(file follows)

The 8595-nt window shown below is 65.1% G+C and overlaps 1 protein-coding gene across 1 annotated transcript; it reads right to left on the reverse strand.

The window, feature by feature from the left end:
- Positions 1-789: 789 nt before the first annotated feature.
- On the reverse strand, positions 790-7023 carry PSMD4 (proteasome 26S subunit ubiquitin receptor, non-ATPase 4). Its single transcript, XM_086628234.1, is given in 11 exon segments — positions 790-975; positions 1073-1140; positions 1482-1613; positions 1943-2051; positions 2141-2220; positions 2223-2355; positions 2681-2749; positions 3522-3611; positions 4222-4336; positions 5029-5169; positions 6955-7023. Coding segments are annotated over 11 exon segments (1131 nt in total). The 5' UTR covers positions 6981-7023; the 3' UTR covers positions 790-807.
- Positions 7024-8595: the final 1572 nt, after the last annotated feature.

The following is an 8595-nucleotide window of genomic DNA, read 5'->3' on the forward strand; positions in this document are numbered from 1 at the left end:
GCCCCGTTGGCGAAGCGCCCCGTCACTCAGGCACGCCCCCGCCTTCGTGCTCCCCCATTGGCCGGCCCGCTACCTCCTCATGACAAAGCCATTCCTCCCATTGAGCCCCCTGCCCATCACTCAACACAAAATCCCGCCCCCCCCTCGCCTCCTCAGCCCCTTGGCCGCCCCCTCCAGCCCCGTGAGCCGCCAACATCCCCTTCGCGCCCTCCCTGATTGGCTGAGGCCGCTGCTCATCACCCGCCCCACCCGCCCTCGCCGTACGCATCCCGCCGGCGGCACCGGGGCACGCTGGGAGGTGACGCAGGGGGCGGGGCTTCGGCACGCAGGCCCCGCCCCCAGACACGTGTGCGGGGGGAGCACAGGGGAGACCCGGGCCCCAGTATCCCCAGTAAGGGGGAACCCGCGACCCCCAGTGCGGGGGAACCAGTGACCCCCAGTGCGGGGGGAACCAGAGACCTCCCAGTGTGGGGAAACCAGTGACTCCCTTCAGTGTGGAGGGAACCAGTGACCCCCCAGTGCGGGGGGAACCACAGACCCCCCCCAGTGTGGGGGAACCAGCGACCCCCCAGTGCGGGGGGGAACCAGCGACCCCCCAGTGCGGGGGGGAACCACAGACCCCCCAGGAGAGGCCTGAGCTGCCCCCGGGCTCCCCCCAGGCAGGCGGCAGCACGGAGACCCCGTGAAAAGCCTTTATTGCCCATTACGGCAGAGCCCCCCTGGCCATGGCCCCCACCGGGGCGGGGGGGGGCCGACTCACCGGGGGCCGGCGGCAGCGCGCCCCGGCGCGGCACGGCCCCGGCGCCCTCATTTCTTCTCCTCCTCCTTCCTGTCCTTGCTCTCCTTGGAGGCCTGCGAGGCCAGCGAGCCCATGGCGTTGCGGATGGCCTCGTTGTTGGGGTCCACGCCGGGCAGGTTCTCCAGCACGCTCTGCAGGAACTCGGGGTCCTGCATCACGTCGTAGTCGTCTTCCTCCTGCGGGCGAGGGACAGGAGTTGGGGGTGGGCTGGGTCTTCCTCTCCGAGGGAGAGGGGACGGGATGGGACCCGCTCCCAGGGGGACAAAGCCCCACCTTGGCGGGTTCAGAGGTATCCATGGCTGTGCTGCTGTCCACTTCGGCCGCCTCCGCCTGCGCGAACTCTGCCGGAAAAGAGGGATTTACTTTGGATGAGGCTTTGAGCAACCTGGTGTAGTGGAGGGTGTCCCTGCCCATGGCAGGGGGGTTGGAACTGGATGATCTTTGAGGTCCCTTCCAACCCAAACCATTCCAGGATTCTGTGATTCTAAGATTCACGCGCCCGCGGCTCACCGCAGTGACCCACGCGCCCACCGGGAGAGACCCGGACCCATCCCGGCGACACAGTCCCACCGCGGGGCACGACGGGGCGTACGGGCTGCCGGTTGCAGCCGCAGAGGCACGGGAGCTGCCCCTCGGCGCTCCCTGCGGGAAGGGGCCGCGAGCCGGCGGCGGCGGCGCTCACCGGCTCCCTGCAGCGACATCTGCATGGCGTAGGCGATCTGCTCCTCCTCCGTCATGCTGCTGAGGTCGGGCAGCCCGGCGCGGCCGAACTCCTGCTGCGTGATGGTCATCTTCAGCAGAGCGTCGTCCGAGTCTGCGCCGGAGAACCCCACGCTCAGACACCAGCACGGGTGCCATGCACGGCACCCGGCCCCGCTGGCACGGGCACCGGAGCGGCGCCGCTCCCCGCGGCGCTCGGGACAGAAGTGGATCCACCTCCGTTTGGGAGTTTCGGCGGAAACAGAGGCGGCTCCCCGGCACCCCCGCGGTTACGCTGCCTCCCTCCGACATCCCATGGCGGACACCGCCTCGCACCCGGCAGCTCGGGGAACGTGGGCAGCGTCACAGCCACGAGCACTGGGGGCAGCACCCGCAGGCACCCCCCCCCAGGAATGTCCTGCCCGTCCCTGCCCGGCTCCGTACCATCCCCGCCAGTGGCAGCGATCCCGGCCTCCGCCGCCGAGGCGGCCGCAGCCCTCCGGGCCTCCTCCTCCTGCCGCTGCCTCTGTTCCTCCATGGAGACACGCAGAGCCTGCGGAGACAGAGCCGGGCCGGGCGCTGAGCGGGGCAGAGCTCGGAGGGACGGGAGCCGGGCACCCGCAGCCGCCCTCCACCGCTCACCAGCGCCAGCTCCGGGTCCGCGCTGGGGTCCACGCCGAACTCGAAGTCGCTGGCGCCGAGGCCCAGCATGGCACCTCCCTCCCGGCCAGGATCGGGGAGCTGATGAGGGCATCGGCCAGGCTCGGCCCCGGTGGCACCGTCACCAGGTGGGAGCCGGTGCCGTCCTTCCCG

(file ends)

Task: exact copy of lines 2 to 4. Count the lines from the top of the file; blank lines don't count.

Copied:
The window, feature by feature from the left end:
- Positions 1-789: 789 nt before the first annotated feature.
- On the reverse strand, positions 790-7023 carry PSMD4 (proteasome 26S subunit ubiquitin receptor, non-ATPase 4). Its single transcript, XM_086628234.1, is given in 11 exon segments — positions 790-975; positions 1073-1140; positions 1482-1613; positions 1943-2051; positions 2141-2220; positions 2223-2355; positions 2681-2749; positions 3522-3611; positions 4222-4336; positions 5029-5169; positions 6955-7023. Coding segments are annotated over 11 exon segments (1131 nt in total). The 5' UTR covers positions 6981-7023; the 3' UTR covers positions 790-807.